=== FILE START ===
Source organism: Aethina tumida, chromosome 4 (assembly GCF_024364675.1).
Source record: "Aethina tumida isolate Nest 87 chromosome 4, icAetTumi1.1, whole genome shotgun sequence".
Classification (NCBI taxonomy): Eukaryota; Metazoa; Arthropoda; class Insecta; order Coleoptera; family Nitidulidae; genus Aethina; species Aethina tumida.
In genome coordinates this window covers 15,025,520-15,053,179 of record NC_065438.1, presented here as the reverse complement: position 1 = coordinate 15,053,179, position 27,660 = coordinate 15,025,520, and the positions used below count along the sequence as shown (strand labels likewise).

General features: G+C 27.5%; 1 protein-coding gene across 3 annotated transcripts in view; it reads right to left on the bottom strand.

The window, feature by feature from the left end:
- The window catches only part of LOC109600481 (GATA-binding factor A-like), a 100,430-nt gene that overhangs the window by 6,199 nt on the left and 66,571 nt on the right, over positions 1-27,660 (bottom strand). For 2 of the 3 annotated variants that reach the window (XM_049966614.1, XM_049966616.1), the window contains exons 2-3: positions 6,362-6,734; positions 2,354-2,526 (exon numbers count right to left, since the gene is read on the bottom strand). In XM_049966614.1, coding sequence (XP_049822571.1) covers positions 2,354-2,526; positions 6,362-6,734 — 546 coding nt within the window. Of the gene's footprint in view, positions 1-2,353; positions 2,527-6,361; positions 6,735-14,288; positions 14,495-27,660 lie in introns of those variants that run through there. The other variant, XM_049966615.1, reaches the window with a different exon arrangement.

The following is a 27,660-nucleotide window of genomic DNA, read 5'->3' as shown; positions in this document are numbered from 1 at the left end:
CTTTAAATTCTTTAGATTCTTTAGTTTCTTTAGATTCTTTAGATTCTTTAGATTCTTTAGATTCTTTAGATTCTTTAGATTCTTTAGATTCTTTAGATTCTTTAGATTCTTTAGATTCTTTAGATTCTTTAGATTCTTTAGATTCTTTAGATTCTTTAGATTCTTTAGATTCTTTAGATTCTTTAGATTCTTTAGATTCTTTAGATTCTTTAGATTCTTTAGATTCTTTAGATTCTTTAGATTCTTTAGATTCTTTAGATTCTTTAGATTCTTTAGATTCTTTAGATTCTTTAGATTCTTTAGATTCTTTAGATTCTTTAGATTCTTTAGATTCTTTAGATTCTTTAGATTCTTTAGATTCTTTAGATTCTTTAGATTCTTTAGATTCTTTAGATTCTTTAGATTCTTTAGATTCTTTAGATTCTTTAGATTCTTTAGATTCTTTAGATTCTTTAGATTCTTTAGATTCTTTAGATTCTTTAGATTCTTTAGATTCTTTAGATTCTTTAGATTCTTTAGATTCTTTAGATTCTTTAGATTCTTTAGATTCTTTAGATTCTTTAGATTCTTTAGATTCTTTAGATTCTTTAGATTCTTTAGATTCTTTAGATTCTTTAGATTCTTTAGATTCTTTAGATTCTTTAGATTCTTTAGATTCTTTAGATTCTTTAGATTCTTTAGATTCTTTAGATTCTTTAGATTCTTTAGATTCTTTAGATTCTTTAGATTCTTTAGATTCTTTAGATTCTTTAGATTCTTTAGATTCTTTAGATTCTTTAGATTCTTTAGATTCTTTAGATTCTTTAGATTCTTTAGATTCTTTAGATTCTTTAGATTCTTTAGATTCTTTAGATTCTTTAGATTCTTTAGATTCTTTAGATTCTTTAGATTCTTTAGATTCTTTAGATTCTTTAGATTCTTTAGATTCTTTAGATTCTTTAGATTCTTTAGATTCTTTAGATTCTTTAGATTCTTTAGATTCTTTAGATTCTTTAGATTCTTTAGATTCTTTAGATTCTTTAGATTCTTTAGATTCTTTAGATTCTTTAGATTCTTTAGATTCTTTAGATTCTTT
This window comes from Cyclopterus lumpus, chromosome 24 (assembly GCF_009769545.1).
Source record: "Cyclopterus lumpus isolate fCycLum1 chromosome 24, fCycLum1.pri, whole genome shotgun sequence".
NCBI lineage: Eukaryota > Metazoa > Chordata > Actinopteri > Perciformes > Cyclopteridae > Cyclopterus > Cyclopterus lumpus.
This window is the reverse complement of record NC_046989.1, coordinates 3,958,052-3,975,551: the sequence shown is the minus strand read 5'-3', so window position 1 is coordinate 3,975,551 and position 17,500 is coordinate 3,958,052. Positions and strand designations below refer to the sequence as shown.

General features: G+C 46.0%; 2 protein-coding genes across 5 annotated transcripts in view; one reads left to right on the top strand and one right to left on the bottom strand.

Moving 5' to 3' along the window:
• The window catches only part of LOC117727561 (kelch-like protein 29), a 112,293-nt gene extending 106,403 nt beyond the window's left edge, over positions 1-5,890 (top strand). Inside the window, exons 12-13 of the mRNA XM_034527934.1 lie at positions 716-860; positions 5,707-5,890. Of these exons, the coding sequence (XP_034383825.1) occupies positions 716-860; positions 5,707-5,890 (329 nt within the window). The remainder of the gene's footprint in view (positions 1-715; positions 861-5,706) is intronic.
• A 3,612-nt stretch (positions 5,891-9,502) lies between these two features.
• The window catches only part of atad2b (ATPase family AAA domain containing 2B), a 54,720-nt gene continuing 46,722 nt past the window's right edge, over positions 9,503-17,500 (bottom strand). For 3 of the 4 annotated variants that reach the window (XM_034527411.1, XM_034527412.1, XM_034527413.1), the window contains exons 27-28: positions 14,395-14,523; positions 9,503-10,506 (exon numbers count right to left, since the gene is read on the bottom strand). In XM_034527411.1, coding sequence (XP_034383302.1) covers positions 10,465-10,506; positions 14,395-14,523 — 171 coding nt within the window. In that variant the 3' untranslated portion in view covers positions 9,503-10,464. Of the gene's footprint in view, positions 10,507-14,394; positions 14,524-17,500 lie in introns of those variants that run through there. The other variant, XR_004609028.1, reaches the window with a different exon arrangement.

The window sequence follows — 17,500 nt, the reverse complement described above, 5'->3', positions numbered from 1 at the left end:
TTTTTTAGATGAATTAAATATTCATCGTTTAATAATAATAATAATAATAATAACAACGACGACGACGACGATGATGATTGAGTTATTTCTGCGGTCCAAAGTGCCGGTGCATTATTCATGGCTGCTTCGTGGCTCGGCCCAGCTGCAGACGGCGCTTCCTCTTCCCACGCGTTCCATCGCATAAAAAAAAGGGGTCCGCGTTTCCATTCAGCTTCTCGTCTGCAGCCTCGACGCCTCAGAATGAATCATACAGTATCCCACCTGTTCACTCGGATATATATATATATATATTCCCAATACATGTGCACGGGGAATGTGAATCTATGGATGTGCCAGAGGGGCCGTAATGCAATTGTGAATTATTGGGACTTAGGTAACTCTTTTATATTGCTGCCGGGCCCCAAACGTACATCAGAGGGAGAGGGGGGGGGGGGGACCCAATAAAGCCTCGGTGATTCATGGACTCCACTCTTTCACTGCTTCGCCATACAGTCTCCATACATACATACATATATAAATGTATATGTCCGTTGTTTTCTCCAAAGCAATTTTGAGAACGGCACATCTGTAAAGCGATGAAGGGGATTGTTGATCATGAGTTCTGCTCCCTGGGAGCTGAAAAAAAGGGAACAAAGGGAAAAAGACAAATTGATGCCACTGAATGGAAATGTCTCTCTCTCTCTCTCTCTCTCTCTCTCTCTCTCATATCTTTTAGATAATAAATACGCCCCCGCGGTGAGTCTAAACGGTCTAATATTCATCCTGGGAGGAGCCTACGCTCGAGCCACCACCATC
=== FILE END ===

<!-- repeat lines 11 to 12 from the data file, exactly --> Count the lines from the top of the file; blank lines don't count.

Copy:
Source record: "Cyclopterus lumpus isolate fCycLum1 chromosome 24, fCycLum1.pri, whole genome shotgun sequence".
NCBI lineage: Eukaryota > Metazoa > Chordata > Actinopteri > Perciformes > Cyclopteridae > Cyclopterus > Cyclopterus lumpus.